Friday, June 17, 2011
1. Evidence-Based Nursing. Changing practice, one clinical question at a time.
Graner, Terry; Sendelbach, Sue; Boland, Lori L.; Koehn, Katheren;
Nursing Management, 2011 May; 42 (5): 14-7
2. Evidence-Based Practice Habits: Putting More Sacred Cows Out to Pasture.
Makic, Mary Beth Flynn; VonRueden, Kathryn T.; Rauen, Carol A.; Chadwick, Jessica;
Critical Care Nurse, 2011 Apr; 31 (2): 38-62
Abstract: For excellence in practice to be the standard for care, critical care nurses must embrace evidence-based practice as the norm. Nurses cannot knowingly continue a clinical practice despite research showing that the practice is not helpful and may even be harmful to patients. This article is based on 2 presentations on evidence-based practice from the American Association for Critical-Care Nurses' 2009 and 2010 National Teaching Institute and addresses 7 practice issues that were selected for 2 reasons. First, they are within the realm of nursing, and a change in practice could improve patient care immediately. Second, these are areas in which the tradition and the evidence do not agree and practice continues to follow tradition. The topics to be addressed are (1) Trendelenburg positioning for hypotension, (2) use of rectal tubes to manage fecal incontinence, (3) gastric residual volume and aspiration risk, (4) restricted visiting policies, (5) nursing interventions to reduce urinary catheter-associated infections, (6) use of cell phones in critical care areas, and (7) accuracy of assessment of body temperature. The related beliefs, current evidence, and recommendations for practice related to each topic are outlined.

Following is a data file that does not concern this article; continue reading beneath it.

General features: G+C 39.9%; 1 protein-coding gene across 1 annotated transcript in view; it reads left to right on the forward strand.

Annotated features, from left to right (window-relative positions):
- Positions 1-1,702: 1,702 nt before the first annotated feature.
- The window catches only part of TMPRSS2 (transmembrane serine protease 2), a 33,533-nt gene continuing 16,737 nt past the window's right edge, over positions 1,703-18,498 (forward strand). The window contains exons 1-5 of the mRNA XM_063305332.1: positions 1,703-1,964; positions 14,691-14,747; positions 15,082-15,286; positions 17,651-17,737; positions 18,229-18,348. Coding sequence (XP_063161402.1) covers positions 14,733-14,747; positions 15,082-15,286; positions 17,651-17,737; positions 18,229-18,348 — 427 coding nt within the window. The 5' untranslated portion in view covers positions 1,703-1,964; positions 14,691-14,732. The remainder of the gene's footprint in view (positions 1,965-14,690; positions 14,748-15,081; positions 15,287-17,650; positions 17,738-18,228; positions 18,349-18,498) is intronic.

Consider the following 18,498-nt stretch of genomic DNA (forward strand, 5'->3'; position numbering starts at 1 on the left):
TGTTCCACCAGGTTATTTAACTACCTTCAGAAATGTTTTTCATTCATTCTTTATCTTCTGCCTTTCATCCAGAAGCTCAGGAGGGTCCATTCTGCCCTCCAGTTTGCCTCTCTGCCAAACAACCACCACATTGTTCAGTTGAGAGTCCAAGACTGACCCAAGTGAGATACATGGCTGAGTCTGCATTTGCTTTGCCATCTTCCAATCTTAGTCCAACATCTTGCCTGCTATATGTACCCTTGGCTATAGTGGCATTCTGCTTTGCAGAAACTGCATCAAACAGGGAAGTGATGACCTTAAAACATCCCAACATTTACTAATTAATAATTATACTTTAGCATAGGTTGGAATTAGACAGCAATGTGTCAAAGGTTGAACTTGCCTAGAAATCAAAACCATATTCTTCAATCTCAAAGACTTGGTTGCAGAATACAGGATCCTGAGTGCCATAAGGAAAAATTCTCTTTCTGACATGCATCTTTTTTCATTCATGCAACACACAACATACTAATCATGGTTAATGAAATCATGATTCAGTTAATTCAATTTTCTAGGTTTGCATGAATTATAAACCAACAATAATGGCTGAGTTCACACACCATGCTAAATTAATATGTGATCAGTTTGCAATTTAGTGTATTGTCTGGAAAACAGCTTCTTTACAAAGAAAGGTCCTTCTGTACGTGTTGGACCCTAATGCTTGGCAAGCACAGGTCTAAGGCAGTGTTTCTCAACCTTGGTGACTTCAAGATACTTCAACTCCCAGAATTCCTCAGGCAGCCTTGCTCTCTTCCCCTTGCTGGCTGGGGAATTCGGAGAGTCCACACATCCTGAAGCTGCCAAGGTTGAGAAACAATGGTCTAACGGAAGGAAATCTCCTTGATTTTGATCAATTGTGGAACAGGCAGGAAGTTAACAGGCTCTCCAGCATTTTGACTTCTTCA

3. Evidence-Based Practice: Perceptions, Skills, and Activities of Pediatric Health Care Professionals.
Bartelt, Tera C.; Ziebert, Carolyn; Sawin, Kathleen J.; Malin, Shelly; Nugent, Melodee; Simpson, Pippa;
Journal of Pediatric Nursing, 2011 Apr; 26 (2): 114-21
Abstract: The purposes of this descriptive study were to evaluate pediatric professional staffs' perceptions of evidence-based practice (EBP), to identify individual and organizational barriers experienced when applying EBP into practice, and to determine differences in perceptions by those attending and not attending an EBP education series. A total of 486 pediatric health care professionals, 56 of whom attended all of the sessions, completed an anonymous online survey. Professional staff participated in and valued EBP activities but identified barriers to full implementation. Participants in the EBP series were significantly different in several positive ways. Implications for further education and research are delineated based on survey results.
4. Implementing and Sustaining Evidence-Based Nursing Practice to Reduce Pediatric Cardiopulmonary Arrest.
Randhawa, Simmy; Roberts-Turner, Renee'; Woronick, Karen; DuVal, Jennifer;
Western Journal of Nursing Research, 2011 Apr; 33 (3): 443-56
5. Launching evidence-based nursing practice.
Whitmer, Kyra; Auer, Christine; Beerman, Linda; Weishaupt, Lynn;
Journal for Nurses in Staff Development, 2011 Mar-Apr; 27 (2): E5-7